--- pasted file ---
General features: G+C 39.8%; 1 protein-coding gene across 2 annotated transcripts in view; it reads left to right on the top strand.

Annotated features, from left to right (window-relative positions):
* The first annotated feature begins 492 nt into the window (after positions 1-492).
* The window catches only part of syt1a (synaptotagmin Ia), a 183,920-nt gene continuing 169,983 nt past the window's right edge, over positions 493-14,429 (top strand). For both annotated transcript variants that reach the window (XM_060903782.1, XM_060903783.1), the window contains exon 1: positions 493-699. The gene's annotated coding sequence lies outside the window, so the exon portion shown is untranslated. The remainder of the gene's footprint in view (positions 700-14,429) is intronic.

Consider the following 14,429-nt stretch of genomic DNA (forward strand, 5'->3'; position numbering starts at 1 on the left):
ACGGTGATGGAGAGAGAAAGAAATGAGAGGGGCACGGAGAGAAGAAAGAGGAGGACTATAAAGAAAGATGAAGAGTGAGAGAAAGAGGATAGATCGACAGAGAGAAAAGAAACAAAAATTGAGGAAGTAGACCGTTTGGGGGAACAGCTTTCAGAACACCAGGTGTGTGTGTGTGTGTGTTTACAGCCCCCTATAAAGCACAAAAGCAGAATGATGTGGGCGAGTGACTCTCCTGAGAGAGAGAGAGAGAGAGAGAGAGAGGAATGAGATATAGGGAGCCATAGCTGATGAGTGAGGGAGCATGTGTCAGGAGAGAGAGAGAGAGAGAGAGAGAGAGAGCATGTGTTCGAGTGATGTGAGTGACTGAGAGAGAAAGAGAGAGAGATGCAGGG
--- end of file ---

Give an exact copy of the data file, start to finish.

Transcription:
General features: G+C 39.8%; 1 protein-coding gene across 2 annotated transcripts in view; it reads left to right on the top strand.

Annotated features, from left to right (window-relative positions):
* The first annotated feature begins 492 nt into the window (after positions 1-492).
* The window catches only part of syt1a (synaptotagmin Ia), a 183,920-nt gene continuing 169,983 nt past the window's right edge, over positions 493-14,429 (top strand). For both annotated transcript variants that reach the window (XM_060903782.1, XM_060903783.1), the window contains exon 1: positions 493-699. The gene's annotated coding sequence lies outside the window, so the exon portion shown is untranslated. The remainder of the gene's footprint in view (positions 700-14,429) is intronic.

Consider the following 14,429-nt stretch of genomic DNA (forward strand, 5'->3'; position numbering starts at 1 on the left):
ACGGTGATGGAGAGAGAAAGAAATGAGAGGGGCACGGAGAGAAGAAAGAGGAGGACTATAAAGAAAGATGAAGAGTGAGAGAAAGAGGATAGATCGACAGAGAGAAAAGAAACAAAAATTGAGGAAGTAGACCGTTTGGGGGAACAGCTTTCAGAACACCAGGTGTGTGTGTGTGTGTGTTTACAGCCCCCTATAAAGCACAAAAGCAGAATGATGTGGGCGAGTGACTCTCCTGAGAGAGAGAGAGAGAGAGAGAGAGAGGAATGAGATATAGGGAGCCATAGCTGATGAGTGAGGGAGCATGTGTCAGGAGAGAGAGAGAGAGAGAGAGAGAGAGAGCATGTGTTCGAGTGATGTGAGTGACTGAGAGAGAAAGAGAGAGAGATGCAGGG